Any supplements with the words “detox” or “cleanse” in the name is only truly effective at cleansing your wallet of cash. Alternative medicine’s ideas of detoxification and cleansing are delusional. There’s no published evidence to suggest that detox treatments, kits or rituals have any effect on our body’s ability to eliminate waste products effectively. They do have the ability to harm however – not only direct effects, like coffee enemas and purgatives, but the broader distraction away from the reality of how the body actually works and what we need to do to keep it healthy.
“Detox” focuses attention on irrelevant issues, and gives consumers the impression that they can undo lifestyle decisions with quick fixes. Improved health isn’t found in a box of herbs. The lifestyle implications of a poor diet, lack of exercise, smoking, lack of sleep, and alcohol or drug use cannot simply be flushed or purged away. Our kidneys and liver don’t need a detox treatment.
Our advice is if anyone suggests a detox or cleanse to you, you’d do well to ignore the suggestion, and question any other health advice they may offer. To the extent they reduce your intake of processed foods, high fructose corn syrup, alcohol, candy, soda, commercial meat and snack foods, you are giving your liver and kidneys a chance to step up and do their normal detoxification duties, since they’re no longer overburdened with bad food and not enough micronutrients and minerals to support their normal function. But you already know that…..and you didn’t have to pay us a penny to get reminded about what you already know.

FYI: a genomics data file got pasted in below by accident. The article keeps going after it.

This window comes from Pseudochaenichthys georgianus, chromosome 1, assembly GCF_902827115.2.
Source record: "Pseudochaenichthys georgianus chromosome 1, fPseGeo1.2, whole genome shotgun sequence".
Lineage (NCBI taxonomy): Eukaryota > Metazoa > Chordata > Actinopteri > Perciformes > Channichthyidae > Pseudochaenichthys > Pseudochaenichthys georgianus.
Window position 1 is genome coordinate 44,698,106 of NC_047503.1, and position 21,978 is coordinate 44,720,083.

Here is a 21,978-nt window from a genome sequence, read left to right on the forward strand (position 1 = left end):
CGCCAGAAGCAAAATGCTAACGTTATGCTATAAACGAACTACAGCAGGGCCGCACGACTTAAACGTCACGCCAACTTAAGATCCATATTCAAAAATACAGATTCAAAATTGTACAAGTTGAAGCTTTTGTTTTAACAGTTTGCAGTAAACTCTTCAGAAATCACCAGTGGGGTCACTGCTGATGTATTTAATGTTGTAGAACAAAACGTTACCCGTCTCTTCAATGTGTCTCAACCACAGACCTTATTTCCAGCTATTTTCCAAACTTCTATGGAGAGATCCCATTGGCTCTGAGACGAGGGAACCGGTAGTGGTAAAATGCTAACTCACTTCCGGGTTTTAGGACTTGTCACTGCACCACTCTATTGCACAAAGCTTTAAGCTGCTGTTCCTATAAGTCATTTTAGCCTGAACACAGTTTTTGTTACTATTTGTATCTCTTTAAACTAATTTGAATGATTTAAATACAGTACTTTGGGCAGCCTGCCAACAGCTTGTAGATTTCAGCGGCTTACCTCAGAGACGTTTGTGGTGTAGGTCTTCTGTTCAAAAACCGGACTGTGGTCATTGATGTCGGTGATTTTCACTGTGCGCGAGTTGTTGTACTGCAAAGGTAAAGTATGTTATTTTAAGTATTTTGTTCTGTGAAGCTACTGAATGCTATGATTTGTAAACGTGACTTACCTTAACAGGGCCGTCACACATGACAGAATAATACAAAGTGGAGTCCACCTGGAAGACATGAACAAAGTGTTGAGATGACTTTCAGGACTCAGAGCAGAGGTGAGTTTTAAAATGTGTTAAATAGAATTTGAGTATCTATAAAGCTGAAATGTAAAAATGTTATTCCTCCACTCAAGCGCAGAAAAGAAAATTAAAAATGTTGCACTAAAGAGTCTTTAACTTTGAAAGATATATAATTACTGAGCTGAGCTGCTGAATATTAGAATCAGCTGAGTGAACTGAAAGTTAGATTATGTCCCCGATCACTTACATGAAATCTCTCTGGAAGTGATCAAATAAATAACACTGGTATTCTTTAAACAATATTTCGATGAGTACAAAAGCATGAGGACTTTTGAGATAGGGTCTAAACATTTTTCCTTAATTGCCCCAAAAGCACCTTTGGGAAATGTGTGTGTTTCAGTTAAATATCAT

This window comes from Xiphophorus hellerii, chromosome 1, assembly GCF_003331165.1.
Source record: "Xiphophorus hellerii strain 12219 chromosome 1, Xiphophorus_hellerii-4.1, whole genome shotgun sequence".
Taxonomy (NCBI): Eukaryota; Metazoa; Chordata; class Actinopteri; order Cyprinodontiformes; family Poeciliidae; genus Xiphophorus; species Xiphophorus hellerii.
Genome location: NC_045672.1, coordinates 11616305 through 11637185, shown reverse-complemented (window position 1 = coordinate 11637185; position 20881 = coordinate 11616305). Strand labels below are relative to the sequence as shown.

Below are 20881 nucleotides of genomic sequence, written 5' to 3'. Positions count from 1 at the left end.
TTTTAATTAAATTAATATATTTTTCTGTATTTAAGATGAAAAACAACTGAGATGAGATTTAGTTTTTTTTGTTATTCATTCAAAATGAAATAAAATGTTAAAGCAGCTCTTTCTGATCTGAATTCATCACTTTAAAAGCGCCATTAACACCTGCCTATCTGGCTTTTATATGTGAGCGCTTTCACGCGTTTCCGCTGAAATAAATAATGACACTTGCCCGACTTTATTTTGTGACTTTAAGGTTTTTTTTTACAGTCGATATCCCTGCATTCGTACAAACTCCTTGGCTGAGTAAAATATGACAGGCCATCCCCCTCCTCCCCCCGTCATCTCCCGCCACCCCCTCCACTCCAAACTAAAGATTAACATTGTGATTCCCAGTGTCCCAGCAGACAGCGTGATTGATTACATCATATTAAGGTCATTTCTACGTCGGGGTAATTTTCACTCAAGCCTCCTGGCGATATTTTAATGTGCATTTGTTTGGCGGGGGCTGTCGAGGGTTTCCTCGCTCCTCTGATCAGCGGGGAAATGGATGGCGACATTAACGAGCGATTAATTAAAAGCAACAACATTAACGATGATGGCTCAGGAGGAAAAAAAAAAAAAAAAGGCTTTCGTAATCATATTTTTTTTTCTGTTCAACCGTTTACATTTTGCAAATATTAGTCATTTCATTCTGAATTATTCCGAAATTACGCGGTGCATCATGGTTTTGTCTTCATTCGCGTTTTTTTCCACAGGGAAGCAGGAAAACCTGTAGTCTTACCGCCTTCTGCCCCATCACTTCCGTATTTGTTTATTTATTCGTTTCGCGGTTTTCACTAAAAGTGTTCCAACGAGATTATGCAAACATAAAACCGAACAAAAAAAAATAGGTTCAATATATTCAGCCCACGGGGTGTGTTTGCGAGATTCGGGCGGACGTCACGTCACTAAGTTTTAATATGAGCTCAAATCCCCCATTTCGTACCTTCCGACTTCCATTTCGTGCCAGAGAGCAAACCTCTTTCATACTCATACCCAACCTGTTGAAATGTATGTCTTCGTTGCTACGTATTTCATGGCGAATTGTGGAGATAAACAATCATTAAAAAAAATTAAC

If You Need to Know More About Shelton’s Scams
Check out our other investigations into Ryan Shelton: